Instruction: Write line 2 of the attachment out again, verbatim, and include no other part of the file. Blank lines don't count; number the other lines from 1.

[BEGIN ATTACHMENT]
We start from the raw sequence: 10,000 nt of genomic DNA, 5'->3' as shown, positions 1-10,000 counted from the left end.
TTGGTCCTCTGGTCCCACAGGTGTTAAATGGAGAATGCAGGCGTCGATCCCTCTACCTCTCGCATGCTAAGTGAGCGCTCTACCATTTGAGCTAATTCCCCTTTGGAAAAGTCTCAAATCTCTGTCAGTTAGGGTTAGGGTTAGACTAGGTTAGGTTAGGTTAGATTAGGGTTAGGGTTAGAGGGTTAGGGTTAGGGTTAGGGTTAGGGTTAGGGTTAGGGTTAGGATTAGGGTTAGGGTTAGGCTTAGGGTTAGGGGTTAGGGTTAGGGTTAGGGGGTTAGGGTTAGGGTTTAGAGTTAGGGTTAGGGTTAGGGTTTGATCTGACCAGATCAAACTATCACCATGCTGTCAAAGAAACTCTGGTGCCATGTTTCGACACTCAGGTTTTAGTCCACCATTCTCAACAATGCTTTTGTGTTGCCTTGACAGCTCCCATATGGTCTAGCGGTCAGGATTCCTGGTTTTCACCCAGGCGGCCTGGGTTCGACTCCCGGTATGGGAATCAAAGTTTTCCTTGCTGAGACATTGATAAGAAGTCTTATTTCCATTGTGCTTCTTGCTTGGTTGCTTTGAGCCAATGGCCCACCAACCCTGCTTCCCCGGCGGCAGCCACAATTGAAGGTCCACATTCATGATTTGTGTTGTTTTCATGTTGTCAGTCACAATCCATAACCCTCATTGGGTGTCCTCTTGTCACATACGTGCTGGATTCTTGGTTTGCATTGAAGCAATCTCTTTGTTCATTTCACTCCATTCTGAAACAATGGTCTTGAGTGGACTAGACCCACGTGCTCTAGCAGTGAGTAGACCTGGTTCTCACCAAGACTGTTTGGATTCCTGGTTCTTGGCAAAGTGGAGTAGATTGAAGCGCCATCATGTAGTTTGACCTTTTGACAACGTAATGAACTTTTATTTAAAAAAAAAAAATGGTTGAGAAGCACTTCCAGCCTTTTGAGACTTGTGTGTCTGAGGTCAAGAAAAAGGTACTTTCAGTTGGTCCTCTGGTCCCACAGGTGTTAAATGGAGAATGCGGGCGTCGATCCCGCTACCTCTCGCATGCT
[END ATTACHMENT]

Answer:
TTGGTCCTCTGGTCCCACAGGTGTTAAATGGAGAATGCAGGCGTCGATCCCTCTACCTCTCGCATGCTAAGTGAGCGCTCTACCATTTGAGCTAATTCCCCTTTGGAAAAGTCTCAAATCTCTGTCAGTTAGGGTTAGGGTTAGACTAGGTTAGGTTAGGTTAGATTAGGGTTAGGGTTAGAGGGTTAGGGTTAGGGTTAGGGTTAGGGTTAGGGTTAGGGTTAGGATTAGGGTTAGGGTTAGGCTTAGGGTTAGGGGTTAGGGTTAGGGTTAGGGGGTTAGGGTTAGGGTTTAGAGTTAGGGTTAGGGTTAGGGTTTGATCTGACCAGATCAAACTATCACCATGCTGTCAAAGAAACTCTGGTGCCATGTTTCGACACTCAGGTTTTAGTCCACCATTCTCAACAATGCTTTTGTGTTGCCTTGACAGCTCCCATATGGTCTAGCGGTCAGGATTCCTGGTTTTCACCCAGGCGGCCTGGGTTCGACTCCCGGTATGGGAATCAAAGTTTTCCTTGCTGAGACATTGATAAGAAGTCTTATTTCCATTGTGCTTCTTGCTTGGTTGCTTTGAGCCAATGGCCCACCAACCCTGCTTCCCCGGCGGCAGCCACAATTGAAGGTCCACATTCATGATTTGTGTTGTTTTCATGTTGTCAGTCACAATCCATAACCCTCATTGGGTGTCCTCTTGTCACATACGTGCTGGATTCTTGGTTTGCATTGAAGCAATCTCTTTGTTCATTTCACTCCATTCTGAAACAATGGTCTTGAGTGGACTAGACCCACGTGCTCTAGCAGTGAGTAGACCTGGTTCTCACCAAGACTGTTTGGATTCCTGGTTCTTGGCAAAGTGGAGTAGATTGAAGCGCCATCATGTAGTTTGACCTTTTGACAACGTAATGAACTTTTATTTAAAAAAAAAAAATGGTTGAGAAGCACTTCCAGCCTTTTGAGACTTGTGTGTCTGAGGTCAAGAAAAAGGTACTTTCAGTTGGTCCTCTGGTCCCACAGGTGTTAAATGGAGAATGCGGGCGTCGATCCCGCTACCTCTCGCATGCT